Studies
Completed Theses

Completed Theses

Completed Bachelor Theses

  • Trajectory modeling
    With global navigation satellite systems and their free positioning services, as well as small, low-cost GNSS receivers, it's never been easier to capture and record motion anywhere, anytime. The resulting data volumes can quickly become very large. This makes these records impractical when it comes to storage and evaluation. Approaches to reduce the amount of data while preserving a maximum of spatio-temporal information are required.
    Led by: Colin Fischer
    Team: Sebastian Leise
    Year: 2016
    Duration: 2016

Completed Master Theses

  • Identification and analysis of movement patterns in trajectories
    In this work, movement patterns in trajectory datasets are identified with respect to the respective visited locations of a trajectory. For this purpose, further semantic information is assigned to the whereabouts points depending on the position, time of day, and duration of stay; the assignment of semantic information with respect to position is done using OpenStreetMap data. Another focus was on the identification of related trajectory segments, since the given dataset was anonymized as a consequence of data protection; for this purpose, coordinate prediction was performed for all trajectory endpoints in order to identify a suitable continuing starting point of another trajectory using a proximity search and temporal proximity. Recurrent motion pattern detection performed based on the whereabouts points does not produce meaningful patterns detected in multiple trajectories throughout the dataset for the datasets used; however, meaningful recurrent patterns are found for individual trajectories. An increasing level of detail in assigning categories with respect to whereabouts results in fewer recurring patterns, which, on the other hand, allow for greater meaningfulness given the interpretation of an observed person’s movement behavior.
    Led by: Golze, Feuerhake, Wage, Sester
    Team: Friderike Fischer
    Year: 2022
  • Development of a modular sensor platform for mobile detection of vehicle encounters
    Riding a bike in a shared traffic area with motor vehicles causes discomfort for many bicyclists. Avoiding busy roads is only possible with good local knowledge, as no data is available on the frequency of encounters with motor vehicles on most roads. Acquiring a dataset that collects smartphone sensor data on vehicle encounters could become the basis for a smartphone-based vehicle detector. Magnetometer and barometer readings are used as indicators of passing vehicles. In this thesis, a sensor platform is first constructed to collect smartphone and other sensor data while driving. The system is designed to be used with other sensor configurations in the future. A methodology is then presented to create a dataset of vehicle encounters based on data from a camera and a distance sensor on the sensor platform. This data set contains all important sensor data of a commercially available smartphone including the timestamp of vehicle encounters. Finally, a three-class classifier is trained and evaluated based on the data set. It is investigated which approach can provide a generalizable classifier. Approaches based on Random Forests are investigated for the classifier. The structure and parameters of a sliding window function are adjusted for feature generation.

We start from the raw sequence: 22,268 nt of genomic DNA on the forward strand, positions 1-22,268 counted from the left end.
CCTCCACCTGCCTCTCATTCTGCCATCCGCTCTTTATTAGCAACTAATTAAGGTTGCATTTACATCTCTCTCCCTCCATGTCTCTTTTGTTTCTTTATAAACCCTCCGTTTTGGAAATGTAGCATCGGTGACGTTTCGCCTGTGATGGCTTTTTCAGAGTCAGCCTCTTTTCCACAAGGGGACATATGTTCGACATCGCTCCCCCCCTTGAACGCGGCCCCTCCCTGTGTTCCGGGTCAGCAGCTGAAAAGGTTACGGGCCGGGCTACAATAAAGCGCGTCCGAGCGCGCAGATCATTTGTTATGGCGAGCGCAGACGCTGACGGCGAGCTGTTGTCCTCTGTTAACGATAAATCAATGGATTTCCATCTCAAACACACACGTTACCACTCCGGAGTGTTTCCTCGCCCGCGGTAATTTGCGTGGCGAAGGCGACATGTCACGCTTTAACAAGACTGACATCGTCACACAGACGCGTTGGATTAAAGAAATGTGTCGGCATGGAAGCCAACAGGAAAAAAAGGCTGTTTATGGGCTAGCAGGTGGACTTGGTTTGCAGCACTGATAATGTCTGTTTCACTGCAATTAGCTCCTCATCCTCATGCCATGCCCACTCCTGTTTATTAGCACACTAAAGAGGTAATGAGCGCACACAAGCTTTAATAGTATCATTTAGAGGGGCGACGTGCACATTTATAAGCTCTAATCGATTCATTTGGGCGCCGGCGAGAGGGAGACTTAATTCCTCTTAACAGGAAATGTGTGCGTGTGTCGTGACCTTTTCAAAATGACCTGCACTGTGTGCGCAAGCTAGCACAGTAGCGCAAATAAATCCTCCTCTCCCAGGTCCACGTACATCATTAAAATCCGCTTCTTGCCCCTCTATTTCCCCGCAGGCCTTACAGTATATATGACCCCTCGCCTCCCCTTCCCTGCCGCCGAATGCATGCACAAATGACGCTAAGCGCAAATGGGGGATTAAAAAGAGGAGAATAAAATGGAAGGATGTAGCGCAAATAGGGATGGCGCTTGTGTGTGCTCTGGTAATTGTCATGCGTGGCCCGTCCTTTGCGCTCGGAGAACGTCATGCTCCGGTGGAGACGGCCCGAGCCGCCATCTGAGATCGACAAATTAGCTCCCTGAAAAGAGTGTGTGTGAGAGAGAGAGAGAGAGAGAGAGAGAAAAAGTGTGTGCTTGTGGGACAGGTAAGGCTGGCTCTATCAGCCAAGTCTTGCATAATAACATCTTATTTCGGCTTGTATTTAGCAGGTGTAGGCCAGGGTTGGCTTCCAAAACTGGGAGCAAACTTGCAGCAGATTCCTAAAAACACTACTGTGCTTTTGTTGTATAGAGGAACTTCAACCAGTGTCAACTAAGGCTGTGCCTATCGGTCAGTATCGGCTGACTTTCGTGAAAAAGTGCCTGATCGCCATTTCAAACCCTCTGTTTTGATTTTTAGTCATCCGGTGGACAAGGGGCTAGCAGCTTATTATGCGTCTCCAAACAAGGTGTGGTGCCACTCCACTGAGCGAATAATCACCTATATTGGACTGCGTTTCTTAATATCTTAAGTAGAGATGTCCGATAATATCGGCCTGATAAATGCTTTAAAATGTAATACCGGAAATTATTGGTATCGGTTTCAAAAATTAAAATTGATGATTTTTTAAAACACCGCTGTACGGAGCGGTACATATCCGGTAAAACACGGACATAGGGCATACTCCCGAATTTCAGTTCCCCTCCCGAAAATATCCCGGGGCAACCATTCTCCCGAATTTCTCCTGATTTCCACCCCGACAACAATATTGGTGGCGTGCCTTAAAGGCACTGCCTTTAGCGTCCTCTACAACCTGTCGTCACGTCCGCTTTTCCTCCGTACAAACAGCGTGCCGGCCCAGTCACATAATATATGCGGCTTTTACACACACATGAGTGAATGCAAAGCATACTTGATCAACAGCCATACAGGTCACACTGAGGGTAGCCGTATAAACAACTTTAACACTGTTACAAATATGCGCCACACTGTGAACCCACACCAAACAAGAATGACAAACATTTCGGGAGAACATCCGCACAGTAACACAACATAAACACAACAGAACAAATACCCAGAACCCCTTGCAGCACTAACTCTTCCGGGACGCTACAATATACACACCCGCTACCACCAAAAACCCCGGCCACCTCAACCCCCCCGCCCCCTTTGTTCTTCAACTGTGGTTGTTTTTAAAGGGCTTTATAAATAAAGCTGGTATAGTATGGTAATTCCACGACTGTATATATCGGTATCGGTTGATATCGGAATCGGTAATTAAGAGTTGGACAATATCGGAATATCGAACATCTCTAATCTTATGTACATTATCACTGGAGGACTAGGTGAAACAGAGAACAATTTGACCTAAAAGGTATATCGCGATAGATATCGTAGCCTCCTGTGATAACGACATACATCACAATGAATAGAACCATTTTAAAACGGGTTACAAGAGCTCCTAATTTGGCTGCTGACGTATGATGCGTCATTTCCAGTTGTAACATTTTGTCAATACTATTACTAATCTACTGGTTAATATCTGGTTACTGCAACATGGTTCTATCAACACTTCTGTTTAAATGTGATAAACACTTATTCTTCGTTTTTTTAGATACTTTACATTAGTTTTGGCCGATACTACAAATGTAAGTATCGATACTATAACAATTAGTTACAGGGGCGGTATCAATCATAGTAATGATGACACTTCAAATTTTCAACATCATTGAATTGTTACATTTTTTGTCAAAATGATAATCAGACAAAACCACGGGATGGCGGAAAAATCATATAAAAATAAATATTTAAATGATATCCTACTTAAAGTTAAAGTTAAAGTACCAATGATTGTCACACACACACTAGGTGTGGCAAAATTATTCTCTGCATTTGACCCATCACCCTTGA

Led by: Wage, Feuerhake, Golze, Sester
    Team: Tim Schimansky
    Year: 2022
  • Trajectory Analysis at Intersections
    In this thesis, we focus on trajectories at different intersections with various regulated types (traffic-light-controlled, priority/yield- controlled, uncontrolled) and test some methods to detect and recognise movement patterns, in terms of their geometrical and spatio-temporal components. That is, in the first case the geometric paths that vehicles follow while driving through the intersections and in the second case the way that they follow these geometric paths.
    Led by: Zourlidou
    Team: Chenxi Wang
    Year: 2020
  • Trajectory anomaly detection using spectral clustering and RNN-based auto-encoder
    Anomaly detection is important, because anomalous behavior may indicate critical events or objects within diverse research areas and application domains. One of such domains is transport, especially integrated urban mobility. Trajectories of moving objects are good representations of their behaviors in surveillance data and useful in detecting anomalous behavior. On one hand, trajectories can provide more agent-based, long-term information comparing with simple physical features. On the other hand, comparing with raw video data, which is usually represented as a sequence of images, trajectory data requires less storage space and computational resources. Moreover, it has a wide variety of sources, such as GPS instruments and laser-scanners.